I have been fortunate enough to be invited to a private New Years Party in St. Petersburg, which is one of Europe’s loveliest cities and probably has the most Palaces. This year, the venue was the Mikhailovsky Palace which handily, is just across the street from my apartment. It was built by Carlo Rossi, the Italian architect whose statue also graces the Square I can look down upon from my balcony, in 1819, with the intention of it being a 21st birthday present for Grand Duke Mikhail Pavlovich. Today, it is the main building of the State Russian Museum, and as such contains a huge amount of important Russian artworks (the Hermitage focuses on foreign art).
I love to dress up and get formal, as did my companions (I never post pictures of who I am dating or socializing with. My friends and families privacy is paramount so my dear readers have to put up with solo portraits of me. Enemies however could quite rightly point out that no-one would wish to be seen with me LOL, although I can assure you all my companions were elegant and beautiful) as we sat down to a rather good dinner.
The Russians, rather like the British, are rather good at pomp and ceremony, although less stiff lipped than formal occasions in the UK tend to be – maybe because there is no extant monarchy now in Russia. This heady blend leads to a great deal of elegance, the occasional bling disaster, and eventually, a racousÂ evening as champagne, vodka and excellent Georgian winesÂ fulfill their function. Getting there however is rather more formal, and a lot more fun than the British simple “Cheers”. In fact, there is no such equivalent in the Russian. “Zastarovia” doesn’t cut the mustard. What is expected is a speech, toasting the hosts generosity, and other elements ofÂ the speakers choice. Of course, as the evening goes on, the toasts, depending on who gives them,Â get funnier and occasionallyÂ more insulting.Â Sometimes this can lead to a duel, or a fight. Personally, I’m all for that. The Russians party hard, and a few bloodied noses always make for great entertainment. Although not at a Palace!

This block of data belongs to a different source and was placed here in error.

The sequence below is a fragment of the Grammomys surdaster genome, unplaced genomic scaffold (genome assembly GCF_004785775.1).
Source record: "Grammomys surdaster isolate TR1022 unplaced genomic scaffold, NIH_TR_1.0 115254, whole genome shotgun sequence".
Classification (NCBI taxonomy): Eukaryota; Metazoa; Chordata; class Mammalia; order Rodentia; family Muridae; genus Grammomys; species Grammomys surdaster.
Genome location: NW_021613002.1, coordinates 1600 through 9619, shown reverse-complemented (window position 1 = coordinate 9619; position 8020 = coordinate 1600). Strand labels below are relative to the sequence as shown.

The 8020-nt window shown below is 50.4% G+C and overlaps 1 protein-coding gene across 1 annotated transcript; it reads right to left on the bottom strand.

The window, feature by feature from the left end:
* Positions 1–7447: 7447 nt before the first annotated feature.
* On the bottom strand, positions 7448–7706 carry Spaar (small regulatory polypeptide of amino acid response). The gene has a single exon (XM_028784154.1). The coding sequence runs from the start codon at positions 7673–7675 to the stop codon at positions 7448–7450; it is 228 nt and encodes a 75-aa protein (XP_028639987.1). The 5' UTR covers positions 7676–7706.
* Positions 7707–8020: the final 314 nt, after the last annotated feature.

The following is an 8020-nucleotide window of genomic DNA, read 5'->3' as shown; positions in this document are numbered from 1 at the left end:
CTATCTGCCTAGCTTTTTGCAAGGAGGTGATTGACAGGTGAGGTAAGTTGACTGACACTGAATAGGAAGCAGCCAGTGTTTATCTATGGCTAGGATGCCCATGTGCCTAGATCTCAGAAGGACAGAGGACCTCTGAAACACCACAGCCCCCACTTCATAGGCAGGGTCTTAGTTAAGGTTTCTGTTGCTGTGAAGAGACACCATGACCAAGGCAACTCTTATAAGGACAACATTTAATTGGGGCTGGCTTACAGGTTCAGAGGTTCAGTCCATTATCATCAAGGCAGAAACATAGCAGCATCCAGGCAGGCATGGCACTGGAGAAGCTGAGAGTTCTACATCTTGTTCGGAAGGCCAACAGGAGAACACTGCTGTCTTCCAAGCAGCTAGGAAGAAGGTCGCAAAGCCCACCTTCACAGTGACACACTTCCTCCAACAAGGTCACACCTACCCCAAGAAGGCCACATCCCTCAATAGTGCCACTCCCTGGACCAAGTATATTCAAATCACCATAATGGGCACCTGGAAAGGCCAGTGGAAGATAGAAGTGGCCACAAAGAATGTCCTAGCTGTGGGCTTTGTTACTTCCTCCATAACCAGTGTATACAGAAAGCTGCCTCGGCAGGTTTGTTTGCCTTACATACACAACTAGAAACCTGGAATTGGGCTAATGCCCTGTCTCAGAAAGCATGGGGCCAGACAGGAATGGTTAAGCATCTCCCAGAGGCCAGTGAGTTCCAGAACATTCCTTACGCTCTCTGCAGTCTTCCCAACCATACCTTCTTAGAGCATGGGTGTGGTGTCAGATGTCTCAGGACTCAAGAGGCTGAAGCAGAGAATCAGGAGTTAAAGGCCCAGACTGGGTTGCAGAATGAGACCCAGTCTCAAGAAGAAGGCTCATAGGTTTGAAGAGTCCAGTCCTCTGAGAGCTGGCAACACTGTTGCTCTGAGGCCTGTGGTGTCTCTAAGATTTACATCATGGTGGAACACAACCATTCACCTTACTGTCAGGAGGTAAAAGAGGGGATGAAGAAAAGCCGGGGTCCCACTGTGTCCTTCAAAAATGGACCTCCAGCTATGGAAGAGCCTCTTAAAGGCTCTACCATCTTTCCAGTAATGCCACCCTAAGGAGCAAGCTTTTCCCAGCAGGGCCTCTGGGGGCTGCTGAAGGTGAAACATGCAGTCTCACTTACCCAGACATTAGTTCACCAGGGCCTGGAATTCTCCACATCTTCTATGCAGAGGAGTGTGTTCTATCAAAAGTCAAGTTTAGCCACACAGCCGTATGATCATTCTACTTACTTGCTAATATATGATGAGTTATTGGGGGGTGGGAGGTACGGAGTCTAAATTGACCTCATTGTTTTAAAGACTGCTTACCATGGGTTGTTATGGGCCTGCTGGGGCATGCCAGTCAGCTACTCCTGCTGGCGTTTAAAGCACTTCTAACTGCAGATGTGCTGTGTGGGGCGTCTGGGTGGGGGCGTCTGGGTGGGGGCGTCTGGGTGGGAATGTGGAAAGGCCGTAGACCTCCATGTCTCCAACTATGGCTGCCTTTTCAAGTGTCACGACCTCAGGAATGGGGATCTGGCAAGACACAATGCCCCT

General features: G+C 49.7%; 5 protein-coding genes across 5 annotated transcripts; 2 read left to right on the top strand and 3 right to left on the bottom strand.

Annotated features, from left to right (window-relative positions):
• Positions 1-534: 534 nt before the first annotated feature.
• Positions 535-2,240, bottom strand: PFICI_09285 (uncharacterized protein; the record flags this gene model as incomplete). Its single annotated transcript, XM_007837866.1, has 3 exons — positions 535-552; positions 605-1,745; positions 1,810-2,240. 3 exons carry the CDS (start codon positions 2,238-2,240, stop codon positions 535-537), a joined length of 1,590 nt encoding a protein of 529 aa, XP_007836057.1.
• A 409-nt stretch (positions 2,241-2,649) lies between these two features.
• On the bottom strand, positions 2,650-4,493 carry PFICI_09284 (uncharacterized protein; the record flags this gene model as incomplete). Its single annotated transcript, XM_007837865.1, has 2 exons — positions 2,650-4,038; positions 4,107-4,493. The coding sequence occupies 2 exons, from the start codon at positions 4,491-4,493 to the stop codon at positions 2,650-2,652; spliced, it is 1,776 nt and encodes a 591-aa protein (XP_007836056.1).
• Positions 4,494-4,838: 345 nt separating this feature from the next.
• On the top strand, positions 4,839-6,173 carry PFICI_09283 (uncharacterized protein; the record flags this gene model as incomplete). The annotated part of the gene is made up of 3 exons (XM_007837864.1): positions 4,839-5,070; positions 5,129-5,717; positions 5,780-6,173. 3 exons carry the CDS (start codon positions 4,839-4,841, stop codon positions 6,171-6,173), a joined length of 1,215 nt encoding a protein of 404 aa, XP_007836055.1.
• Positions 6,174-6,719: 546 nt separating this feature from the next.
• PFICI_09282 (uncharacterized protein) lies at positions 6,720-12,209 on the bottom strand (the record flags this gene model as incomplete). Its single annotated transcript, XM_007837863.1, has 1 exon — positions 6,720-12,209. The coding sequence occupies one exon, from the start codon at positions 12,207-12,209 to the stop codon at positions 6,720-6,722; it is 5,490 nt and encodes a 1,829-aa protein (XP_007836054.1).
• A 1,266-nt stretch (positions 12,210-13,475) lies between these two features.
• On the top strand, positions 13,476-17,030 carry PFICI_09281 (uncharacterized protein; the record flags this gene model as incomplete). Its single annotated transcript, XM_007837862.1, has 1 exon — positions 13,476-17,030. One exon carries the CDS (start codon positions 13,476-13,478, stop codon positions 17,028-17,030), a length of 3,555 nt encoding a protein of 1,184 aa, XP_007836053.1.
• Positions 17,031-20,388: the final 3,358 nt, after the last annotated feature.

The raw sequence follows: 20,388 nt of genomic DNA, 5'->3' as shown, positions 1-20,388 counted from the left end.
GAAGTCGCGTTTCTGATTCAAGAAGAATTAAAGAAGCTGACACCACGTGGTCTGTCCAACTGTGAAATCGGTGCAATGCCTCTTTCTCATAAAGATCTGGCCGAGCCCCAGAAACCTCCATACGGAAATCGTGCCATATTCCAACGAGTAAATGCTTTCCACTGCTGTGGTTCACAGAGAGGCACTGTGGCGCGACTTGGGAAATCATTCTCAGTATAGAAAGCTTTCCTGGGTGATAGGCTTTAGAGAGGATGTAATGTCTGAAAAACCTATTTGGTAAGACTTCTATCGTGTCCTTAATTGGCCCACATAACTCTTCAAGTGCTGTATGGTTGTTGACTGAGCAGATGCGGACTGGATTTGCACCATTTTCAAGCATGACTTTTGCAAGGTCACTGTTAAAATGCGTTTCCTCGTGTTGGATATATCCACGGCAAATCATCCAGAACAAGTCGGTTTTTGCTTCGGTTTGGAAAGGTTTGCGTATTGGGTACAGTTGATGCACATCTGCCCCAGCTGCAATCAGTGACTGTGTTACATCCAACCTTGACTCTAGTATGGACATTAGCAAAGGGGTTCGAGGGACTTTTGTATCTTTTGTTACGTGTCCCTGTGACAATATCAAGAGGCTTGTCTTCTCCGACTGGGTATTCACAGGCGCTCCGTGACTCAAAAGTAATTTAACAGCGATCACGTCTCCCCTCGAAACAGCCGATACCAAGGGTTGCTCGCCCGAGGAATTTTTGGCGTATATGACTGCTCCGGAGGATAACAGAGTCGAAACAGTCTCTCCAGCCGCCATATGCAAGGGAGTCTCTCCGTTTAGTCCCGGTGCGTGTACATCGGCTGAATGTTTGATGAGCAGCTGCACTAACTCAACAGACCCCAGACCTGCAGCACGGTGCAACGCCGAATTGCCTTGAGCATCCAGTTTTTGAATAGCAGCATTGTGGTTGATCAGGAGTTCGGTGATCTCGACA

Interestingly, here is a short way to salute a drink, although its more for downing desperate vodka shots, and was coined by the Cosmonaut Yuri Gagarin, the first man in space.Â As he sat on top of his Vostok rocket back in 1961, preparing to blast off, and probably being not a little scared, the final decision to go ahead or not was his alone. as the countdown neared completion. At two seconds to go, he said “Davai!” (Let’s go!), the rockets ignited and he shot into orbit at furious speed.Â Which is not unlike drinking a bottle of Moskovskaya.
However, we managed to avoid any illicit behavior, traditional or otherwise, and were able to sit down and enjoy an intimate concert of Opera arias and songs performed by the lovely Katazhina Matskevich a Polish singer now based in St.Petersburg. She was both beautiful and talented, singing for an hour close to midnight, when of course we partied and ushered in 2016 in style.
Later that morning, at about 3:30am, we donned coats and hats, waved goodbye to the Palace,Â and promenaded along Nevsky Prospekt, albeit not in especially straight lines.Â The street was full of Russians all breathing in theÂ chilly vapours of early 2016, many singing, some staggering, with others dancing their way home.Â Â Happy New Year! Davai 2016!